Last week, after a long flight and a rigorous selection process, Silva Namo and Jackdar Mohammed arrived to Mexico City.
“Thanks to Habesha, we have hope again and something real for the future,” Mohammed said, two days after arriving to Mexico City. “Habesha has helped us and, just as Habesha has helped us, I want to help countries that are in war. There is nothing impossible.”
Since 2011, millions of people have fled from the country as a direct result of the conflict in Syria and its neighbouring regions.
This has led to the greatest humanitarian crisis in decades.
Namo, a 22 year old student from the Syrian province of Malikiyah, reflected in an interview with RISE NEWS how the war in her homeland has affected her life.
“In the beginning, it was really difficult to live in refugee camps,” Namo said. “We were forced into another way of life with people we didn´t know. You lose everything. You lose direction and you don’t know what you’re going to do with your future; you walk around without thinking or knowing what the next step is.”
In only two days after Namo and Mohammed’s arrival in Mexico, they said that they felt big and positive changes in their lives after experiencing Mexico’s culture.
“A big change for me is the food,” Mohammed said. “In two days I have eaten a lot of things. The food is really good and spicy. I like it.”
Before attending college in Mexico, Namo, Mohammed and the other Syrian students will spend six months studying Spanish in the state of Aguascalientes.
“This is our chance to learn and to do as much as we can to be stronger and provide something in the future,” Namo said.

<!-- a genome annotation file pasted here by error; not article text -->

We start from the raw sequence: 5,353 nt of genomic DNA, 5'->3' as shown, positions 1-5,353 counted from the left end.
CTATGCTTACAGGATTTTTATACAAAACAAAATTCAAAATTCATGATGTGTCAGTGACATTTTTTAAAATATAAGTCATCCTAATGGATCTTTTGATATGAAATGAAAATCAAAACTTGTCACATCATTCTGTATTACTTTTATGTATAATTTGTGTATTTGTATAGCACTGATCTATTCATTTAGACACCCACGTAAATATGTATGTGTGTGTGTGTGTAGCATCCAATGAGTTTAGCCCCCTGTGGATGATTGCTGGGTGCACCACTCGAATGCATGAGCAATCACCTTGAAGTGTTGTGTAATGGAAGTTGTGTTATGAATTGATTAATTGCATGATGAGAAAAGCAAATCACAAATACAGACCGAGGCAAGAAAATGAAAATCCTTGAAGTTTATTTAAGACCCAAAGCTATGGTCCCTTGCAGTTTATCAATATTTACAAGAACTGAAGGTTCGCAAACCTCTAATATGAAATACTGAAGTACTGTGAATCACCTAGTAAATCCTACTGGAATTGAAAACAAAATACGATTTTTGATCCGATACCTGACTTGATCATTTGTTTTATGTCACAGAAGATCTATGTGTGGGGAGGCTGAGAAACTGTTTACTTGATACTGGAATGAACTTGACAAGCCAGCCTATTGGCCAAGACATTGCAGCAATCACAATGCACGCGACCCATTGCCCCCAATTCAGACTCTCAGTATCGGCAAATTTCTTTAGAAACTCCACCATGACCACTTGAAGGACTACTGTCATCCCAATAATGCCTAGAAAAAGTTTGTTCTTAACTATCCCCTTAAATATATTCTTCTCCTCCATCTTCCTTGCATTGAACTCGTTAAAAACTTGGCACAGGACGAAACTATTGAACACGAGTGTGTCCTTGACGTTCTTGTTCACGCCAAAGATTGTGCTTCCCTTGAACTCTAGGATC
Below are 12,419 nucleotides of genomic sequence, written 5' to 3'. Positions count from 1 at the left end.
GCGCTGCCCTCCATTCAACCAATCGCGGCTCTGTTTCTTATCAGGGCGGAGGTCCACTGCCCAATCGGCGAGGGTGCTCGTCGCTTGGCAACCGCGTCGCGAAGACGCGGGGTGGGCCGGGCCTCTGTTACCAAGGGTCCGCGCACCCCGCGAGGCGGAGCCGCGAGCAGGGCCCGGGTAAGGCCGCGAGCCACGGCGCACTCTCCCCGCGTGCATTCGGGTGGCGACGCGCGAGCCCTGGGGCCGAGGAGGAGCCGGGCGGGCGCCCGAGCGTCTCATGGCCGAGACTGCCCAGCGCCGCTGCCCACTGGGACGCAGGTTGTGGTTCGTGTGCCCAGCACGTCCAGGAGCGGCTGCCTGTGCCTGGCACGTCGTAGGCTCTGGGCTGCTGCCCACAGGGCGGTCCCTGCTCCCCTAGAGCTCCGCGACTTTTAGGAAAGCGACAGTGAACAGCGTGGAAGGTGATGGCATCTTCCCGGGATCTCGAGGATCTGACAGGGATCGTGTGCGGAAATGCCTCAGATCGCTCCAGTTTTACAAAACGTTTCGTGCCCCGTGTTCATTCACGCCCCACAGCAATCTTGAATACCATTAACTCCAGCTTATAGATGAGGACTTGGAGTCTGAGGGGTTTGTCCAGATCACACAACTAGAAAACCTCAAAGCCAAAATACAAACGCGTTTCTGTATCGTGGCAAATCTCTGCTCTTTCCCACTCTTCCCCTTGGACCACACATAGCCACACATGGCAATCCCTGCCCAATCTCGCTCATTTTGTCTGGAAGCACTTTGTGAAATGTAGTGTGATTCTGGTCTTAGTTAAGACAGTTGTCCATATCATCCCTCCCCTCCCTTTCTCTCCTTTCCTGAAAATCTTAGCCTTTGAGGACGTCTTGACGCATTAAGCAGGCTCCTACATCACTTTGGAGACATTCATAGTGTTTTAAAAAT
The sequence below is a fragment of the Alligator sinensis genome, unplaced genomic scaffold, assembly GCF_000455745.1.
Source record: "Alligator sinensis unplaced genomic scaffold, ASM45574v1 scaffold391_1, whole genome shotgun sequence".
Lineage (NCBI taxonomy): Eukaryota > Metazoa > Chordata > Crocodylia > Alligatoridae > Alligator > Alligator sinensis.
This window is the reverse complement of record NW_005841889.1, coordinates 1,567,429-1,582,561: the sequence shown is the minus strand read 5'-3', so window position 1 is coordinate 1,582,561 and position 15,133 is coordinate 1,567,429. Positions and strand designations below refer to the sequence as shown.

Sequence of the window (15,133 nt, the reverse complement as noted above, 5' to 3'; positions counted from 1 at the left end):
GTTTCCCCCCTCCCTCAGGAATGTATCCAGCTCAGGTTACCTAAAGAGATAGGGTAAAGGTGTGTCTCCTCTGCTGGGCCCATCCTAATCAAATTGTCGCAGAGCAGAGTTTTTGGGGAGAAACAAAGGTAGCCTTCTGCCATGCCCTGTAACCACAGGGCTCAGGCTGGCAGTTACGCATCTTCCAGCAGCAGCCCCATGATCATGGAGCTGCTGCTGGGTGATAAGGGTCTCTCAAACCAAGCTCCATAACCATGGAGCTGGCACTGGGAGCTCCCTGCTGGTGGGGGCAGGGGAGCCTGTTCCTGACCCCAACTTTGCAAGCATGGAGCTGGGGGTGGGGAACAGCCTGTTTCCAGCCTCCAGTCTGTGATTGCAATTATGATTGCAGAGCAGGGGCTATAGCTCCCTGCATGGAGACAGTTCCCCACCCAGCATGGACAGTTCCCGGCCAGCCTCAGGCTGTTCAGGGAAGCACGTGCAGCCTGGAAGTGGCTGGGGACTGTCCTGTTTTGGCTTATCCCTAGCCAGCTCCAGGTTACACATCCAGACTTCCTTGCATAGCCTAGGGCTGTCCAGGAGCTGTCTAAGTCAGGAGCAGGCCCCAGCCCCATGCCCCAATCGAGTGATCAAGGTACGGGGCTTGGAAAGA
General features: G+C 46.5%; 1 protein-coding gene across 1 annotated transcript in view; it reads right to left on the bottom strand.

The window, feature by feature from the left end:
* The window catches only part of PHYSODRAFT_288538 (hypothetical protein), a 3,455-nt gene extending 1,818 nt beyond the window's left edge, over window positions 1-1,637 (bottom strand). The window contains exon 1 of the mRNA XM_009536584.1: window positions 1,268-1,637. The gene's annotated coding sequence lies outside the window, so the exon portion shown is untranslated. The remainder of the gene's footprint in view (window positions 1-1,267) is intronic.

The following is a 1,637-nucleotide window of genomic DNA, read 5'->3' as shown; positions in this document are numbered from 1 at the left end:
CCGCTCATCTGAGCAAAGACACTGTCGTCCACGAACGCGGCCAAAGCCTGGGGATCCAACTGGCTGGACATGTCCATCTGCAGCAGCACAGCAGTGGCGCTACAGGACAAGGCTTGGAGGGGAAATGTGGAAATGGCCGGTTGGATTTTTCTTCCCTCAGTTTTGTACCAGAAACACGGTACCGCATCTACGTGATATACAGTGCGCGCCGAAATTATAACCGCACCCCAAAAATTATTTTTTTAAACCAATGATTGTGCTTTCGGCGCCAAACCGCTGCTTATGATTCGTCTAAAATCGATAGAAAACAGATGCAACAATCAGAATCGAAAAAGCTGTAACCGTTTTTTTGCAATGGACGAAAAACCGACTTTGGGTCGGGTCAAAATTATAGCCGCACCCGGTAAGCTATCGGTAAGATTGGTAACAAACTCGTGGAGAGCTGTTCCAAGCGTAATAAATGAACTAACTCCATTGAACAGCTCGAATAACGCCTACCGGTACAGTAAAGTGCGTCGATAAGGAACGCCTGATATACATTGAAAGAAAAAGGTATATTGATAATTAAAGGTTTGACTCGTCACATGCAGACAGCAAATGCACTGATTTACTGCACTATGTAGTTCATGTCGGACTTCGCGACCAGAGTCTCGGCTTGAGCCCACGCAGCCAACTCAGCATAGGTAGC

Mohammed’s studies were interrupted due to the increasing violence and development of the war in the Syrian capital, Damascus.
Today, he looks forward to starting his economy degree again.
“[The] Economy can help me and my country,” Mohammed about the field he is interested in pursuing. “It can have a great impact in Syria’s future. [The] Economy will be needed for rebuilding the country, creating factories and jobs and working on development.”
Namo’s goal is to make an impact not only in Mexican communities, but also in Syrian communities too.
To achieve this, she will study Business Administration.
“Everything is developing so quickly. Syria will need technology and development,” she told RISE NEWS.
For Namo and Mohammed, coming to Mexico is not only a personal achievement.
They plan to use their studies to aid Syria in its uncertain future.
“Syria needs us,” Mohammed said. “We are the generation that has a chance to complete their studies outside of the country. That’s the people Syria needs right now for its future. We, as students, are the hope for Syria’s future.”
It’s part of Mohammed and Namo’s goal to return to Syria.
“This education is not just for me, it’s for all Syrians,” Mohammed said, “I want to learn and have new experiences so I can go back and transmit it to those who may not have a chance to complete their studies.”
Project Habesha is providing Syrian youth with an opportunity to receive a college education.
Mexico is providing these Syrians with a place to call home.
“It’s an amazing feeling to come into these people who are really nice and friendly,” Namo said. “People have welcomed us and have let us know that this can be our home too. I’m away from my country but I feel safe and I feel at peace.”
RISE NEWS is a grassroots journalism news organization that is working to change the way young people become informed and engaged in the world. You can write for us.Post Views: 588
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By Leslie Ovalle
In 1977, after one year in prison for discussing his political beliefs, Jean-Claude Exulien—a secondary school history professor—decided to flee his home in Haiti.
Exulien said that there are times in history when a government cannot be criticized, but he is also quick to remind that as an intellectual and educator, it is impossible to suppress critical discussions.